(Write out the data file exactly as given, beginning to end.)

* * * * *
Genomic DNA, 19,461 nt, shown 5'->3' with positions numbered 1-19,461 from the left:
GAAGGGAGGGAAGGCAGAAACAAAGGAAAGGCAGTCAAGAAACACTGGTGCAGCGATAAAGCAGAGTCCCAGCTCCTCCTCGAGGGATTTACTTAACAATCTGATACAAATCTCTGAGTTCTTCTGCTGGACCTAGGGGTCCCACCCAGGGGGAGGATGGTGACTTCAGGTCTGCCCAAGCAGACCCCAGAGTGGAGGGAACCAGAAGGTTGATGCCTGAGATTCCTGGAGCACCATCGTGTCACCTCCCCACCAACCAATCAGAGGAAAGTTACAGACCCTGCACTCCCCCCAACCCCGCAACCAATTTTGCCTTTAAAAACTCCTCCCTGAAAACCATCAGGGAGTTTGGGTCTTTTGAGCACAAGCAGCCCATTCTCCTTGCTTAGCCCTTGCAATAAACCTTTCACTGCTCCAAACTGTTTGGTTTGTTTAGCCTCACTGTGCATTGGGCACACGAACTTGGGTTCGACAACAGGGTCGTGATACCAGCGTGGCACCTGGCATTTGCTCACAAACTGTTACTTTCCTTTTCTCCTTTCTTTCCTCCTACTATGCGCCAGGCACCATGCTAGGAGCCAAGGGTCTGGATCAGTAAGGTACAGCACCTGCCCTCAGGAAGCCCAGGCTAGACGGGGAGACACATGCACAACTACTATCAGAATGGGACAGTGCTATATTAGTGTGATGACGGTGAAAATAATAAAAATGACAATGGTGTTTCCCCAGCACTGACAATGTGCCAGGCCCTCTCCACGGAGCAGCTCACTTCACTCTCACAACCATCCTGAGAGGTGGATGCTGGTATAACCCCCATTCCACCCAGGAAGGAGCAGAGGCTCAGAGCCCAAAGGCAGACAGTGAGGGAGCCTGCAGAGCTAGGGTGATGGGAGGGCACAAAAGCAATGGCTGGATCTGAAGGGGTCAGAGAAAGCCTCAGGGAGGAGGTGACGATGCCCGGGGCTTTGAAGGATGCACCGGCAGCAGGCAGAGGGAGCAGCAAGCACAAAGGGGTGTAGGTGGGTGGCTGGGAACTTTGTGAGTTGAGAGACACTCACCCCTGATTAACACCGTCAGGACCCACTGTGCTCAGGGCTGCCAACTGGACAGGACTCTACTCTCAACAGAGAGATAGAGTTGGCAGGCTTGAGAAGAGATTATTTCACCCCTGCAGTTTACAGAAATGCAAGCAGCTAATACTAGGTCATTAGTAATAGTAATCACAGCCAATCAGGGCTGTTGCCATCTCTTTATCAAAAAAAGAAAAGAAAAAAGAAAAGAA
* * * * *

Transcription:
Genomic DNA, 19,461 nt, shown 5'->3' with positions numbered 1-19,461 from the left:
GAAGGGAGGGAAGGCAGAAACAAAGGAAAGGCAGTCAAGAAACACTGGTGCAGCGATAAAGCAGAGTCCCAGCTCCTCCTCGAGGGATTTACTTAACAATCTGATACAAATCTCTGAGTTCTTCTGCTGGACCTAGGGGTCCCACCCAGGGGGAGGATGGTGACTTCAGGTCTGCCCAAGCAGACCCCAGAGTGGAGGGAACCAGAAGGTTGATGCCTGAGATTCCTGGAGCACCATCGTGTCACCTCCCCACCAACCAATCAGAGGAAAGTTACAGACCCTGCACTCCCCCCAACCCCGCAACCAATTTTGCCTTTAAAAACTCCTCCCTGAAAACCATCAGGGAGTTTGGGTCTTTTGAGCACAAGCAGCCCATTCTCCTTGCTTAGCCCTTGCAATAAACCTTTCACTGCTCCAAACTGTTTGGTTTGTTTAGCCTCACTGTGCATTGGGCACACGAACTTGGGTTCGACAACAGGGTCGTGATACCAGCGTGGCACCTGGCATTTGCTCACAAACTGTTACTTTCCTTTTCTCCTTTCTTTCCTCCTACTATGCGCCAGGCACCATGCTAGGAGCCAAGGGTCTGGATCAGTAAGGTACAGCACCTGCCCTCAGGAAGCCCAGGCTAGACGGGGAGACACATGCACAACTACTATCAGAATGGGACAGTGCTATATTAGTGTGATGACGGTGAAAATAATAAAAATGACAATGGTGTTTCCCCAGCACTGACAATGTGCCAGGCCCTCTCCACGGAGCAGCTCACTTCACTCTCACAACCATCCTGAGAGGTGGATGCTGGTATAACCCCCATTCCACCCAGGAAGGAGCAGAGGCTCAGAGCCCAAAGGCAGACAGTGAGGGAGCCTGCAGAGCTAGGGTGATGGGAGGGCACAAAAGCAATGGCTGGATCTGAAGGGGTCAGAGAAAGCCTCAGGGAGGAGGTGACGATGCCCGGGGCTTTGAAGGATGCACCGGCAGCAGGCAGAGGGAGCAGCAAGCACAAAGGGGTGTAGGTGGGTGGCTGGGAACTTTGTGAGTTGAGAGACACTCACCCCTGATTAACACCGTCAGGACCCACTGTGCTCAGGGCTGCCAACTGGACAGGACTCTACTCTCAACAGAGAGATAGAGTTGGCAGGCTTGAGAAGAGATTATTTCACCCCTGCAGTTTACAGAAATGCAAGCAGCTAATACTAGGTCATTAGTAATAGTAATCACAGCCAATCAGGGCTGTTGCCATCTCTTTATCAAAAAAAGAAAAGAAAAAAGAAAAGAA